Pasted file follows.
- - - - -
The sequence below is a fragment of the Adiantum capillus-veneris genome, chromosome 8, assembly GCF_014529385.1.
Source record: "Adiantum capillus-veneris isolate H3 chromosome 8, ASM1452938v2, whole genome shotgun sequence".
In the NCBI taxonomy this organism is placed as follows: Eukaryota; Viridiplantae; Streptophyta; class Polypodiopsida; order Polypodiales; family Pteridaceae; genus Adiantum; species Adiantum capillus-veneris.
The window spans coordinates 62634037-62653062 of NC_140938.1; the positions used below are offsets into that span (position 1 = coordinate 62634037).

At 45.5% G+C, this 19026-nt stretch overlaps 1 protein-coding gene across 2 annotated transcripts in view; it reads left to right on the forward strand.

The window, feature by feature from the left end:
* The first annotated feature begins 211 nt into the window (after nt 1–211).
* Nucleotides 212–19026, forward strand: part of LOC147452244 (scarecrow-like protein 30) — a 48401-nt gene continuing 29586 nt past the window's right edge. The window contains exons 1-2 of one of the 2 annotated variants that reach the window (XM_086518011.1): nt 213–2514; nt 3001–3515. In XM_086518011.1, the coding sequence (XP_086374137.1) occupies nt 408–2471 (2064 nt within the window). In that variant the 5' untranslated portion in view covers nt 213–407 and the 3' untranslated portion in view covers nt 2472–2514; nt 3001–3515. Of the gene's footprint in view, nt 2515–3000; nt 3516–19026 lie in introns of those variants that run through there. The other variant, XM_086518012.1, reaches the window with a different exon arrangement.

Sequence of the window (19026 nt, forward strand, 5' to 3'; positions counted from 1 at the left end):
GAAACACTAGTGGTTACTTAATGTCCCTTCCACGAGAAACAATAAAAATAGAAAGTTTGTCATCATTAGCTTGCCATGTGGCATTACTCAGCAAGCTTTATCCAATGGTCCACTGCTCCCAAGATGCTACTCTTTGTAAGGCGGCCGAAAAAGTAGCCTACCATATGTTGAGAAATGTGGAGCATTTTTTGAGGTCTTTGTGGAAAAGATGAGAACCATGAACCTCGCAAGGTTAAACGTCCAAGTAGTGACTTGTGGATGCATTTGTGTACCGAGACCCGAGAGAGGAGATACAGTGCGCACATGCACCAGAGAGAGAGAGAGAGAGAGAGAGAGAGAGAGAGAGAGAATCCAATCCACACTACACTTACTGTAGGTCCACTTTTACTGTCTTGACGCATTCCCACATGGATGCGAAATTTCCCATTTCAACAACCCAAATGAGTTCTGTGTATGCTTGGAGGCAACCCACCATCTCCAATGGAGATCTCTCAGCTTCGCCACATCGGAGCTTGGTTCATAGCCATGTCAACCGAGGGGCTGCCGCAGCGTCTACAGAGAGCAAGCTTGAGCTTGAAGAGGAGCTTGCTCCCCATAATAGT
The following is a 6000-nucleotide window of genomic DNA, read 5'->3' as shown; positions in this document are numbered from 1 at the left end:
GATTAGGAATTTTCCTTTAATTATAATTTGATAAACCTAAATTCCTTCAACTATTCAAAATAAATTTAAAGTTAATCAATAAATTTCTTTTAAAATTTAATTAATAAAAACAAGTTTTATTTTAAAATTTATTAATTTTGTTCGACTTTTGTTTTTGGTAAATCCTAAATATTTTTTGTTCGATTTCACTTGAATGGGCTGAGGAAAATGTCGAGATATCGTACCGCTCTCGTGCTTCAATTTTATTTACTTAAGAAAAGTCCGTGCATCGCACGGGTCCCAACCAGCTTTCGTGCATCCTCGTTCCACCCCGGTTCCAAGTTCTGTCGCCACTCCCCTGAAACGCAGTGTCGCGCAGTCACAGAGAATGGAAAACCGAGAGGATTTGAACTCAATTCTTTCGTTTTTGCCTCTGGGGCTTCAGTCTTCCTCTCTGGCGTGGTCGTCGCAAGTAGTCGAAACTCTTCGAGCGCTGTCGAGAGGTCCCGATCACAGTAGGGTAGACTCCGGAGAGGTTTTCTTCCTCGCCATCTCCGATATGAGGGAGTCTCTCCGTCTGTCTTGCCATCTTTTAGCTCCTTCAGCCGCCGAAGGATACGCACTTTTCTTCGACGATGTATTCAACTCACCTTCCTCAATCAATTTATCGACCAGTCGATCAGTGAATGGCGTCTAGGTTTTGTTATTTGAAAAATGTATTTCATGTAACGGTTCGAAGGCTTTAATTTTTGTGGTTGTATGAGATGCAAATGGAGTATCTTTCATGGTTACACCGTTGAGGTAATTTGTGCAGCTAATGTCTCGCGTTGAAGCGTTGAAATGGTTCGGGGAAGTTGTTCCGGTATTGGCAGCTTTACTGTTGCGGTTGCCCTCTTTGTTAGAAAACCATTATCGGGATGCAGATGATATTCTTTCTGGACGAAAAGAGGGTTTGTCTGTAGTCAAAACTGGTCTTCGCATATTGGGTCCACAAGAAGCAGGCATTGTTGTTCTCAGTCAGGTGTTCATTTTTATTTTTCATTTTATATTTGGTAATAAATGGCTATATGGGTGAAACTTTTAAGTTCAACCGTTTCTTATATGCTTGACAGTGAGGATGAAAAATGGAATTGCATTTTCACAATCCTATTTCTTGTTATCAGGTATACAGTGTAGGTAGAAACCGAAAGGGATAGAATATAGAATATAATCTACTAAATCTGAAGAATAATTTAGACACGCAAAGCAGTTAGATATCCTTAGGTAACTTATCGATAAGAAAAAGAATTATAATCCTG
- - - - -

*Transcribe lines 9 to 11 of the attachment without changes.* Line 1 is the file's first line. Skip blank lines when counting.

Sequence of the window (19026 nt, forward strand, 5' to 3'; positions counted from 1 at the left end):
GAAACACTAGTGGTTACTTAATGTCCCTTCCACGAGAAACAATAAAAATAGAAAGTTTGTCATCATTAGCTTGCCATGTGGCATTACTCAGCAAGCTTTATCCAATGGTCCACTGCTCCCAAGATGCTACTCTTTGTAAGGCGGCCGAAAAAGTAGCCTACCATATGTTGAGAAATGTGGAGCATTTTTTGAGGTCTTTGTGGAAAAGATGAGAACCATGAACCTCGCAAGGTTAAACGTCCAAGTAGTGACTTGTGGATGCATTTGTGTACCGAGACCCGAGAGAGGAGATACAGTGCGCACATGCACCAGAGAGAGAGAGAGAGAGAGAGAGAGAGAGAGAGAGAGAATCCAATCCACACTACACTTACTGTAGGTCCACTTTTACTGTCTTGACGCATTCCCACATGGATGCGAAATTTCCCATTTCAACAACCCAAATGAGTTCTGTGTATGCTTGGAGGCAACCCACCATCTCCAATGGAGATCTCTCAGCTTCGCCACATCGGAGCTTGGTTCATAGCCATGTCAACCGAGGGGCTGCCGCAGCGTCTACAGAGAGCAAGCTTGAGCTTGAAGAGGAGCTTGCTCCCCATAATAGT
The following is a 6000-nucleotide window of genomic DNA, read 5'->3' as shown; positions in this document are numbered from 1 at the left end: